Before CLARK, PROCTOR and BAZELON, Circuit Judges.
UNITED STATES COURT OF APPEALS DISTRICT OF COLUMBIA CIRCUIT.
DECISION OF THE COURT DELIVERED BY THE HONORABLE JUDGE BAZELON
On January 17, 1949, appellee (Bernstein) agreed to purchase the outstanding capital stock of the New Colonial Hotel from one Nettie Howard. He reserved the right, however, to withdraw "In the event the buyer or his assigns be not satisfied with said audit or investigation [of the hotel's books, accounts and records] for any reason whatsoever . . .." Appellant (Dixon), the real estate broker who arranged the sale, was to be paid "a commission of Ten Thousand Dollars ($10,000.00) by the buyer or his assigns, said payment to be made as agreed upon by the said buyer and said Dixon." An agreement between appellant and appellee was then entered into, stating that appellant would receive a commission for his services "in the event of consummation of the sale of the New Colonial Hotel"; that there would be "no liability [for the commission] if sale is not settled." *fn1 Before any sale occurred, appellee withdrew from the contract because of his alleged dissatisfaction with the audit. Suit for the commission was brought by the broker (appellant) and summary judgment was awarded against him.
Appellant's theory is that appellee owed Nettie Howard the obligation to act in good faith with regard to his right to withdraw from the contract between them; that, in fact, he withdrew in bad faith and hence effectively frustrated the sale which was a condition precedent to appellant's collection of a commission. Thus viewed, the original contract and the subsequent agreement between appellant and appellee would be read together, appellee's good faith in withdrawing from the first contract would be a "genuine issue of material fact" in a suit involving the second contract, *fn2 and summary judgment denying appellant's claim to a commission would have been improper below.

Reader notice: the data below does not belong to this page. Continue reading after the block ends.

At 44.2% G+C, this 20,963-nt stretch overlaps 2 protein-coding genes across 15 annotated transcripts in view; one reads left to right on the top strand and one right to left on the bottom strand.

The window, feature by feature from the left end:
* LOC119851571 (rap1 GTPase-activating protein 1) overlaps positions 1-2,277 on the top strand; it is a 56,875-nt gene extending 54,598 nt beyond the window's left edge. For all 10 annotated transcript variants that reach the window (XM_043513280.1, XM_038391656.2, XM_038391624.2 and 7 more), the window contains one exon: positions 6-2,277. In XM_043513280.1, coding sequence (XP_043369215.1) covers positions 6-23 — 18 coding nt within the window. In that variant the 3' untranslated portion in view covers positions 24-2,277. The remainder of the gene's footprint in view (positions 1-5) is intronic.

We hold, however, that the issue of good faith under the sales contract is irrelevant here. Whatever good faith may have been owed by Bernstein to Nettie Howard, his obligation to the broker, Dixon, was to arise only upon consummation of the sale. Since no sale took place, there was no liability for a commission.
We consider it important that these are dealings between informed parties, i.e., a real estate broker and a real estate company. Within such a professionalized context, it seems reasonable to suppose that if the parties had intended to make their contract dependent upon conditions other than consummation of sale, they would have done so.
Since we hold that good faith was not in issue, there was no error in the trial court's denial of appellant's motion to perpetuate testimony dealing with that question.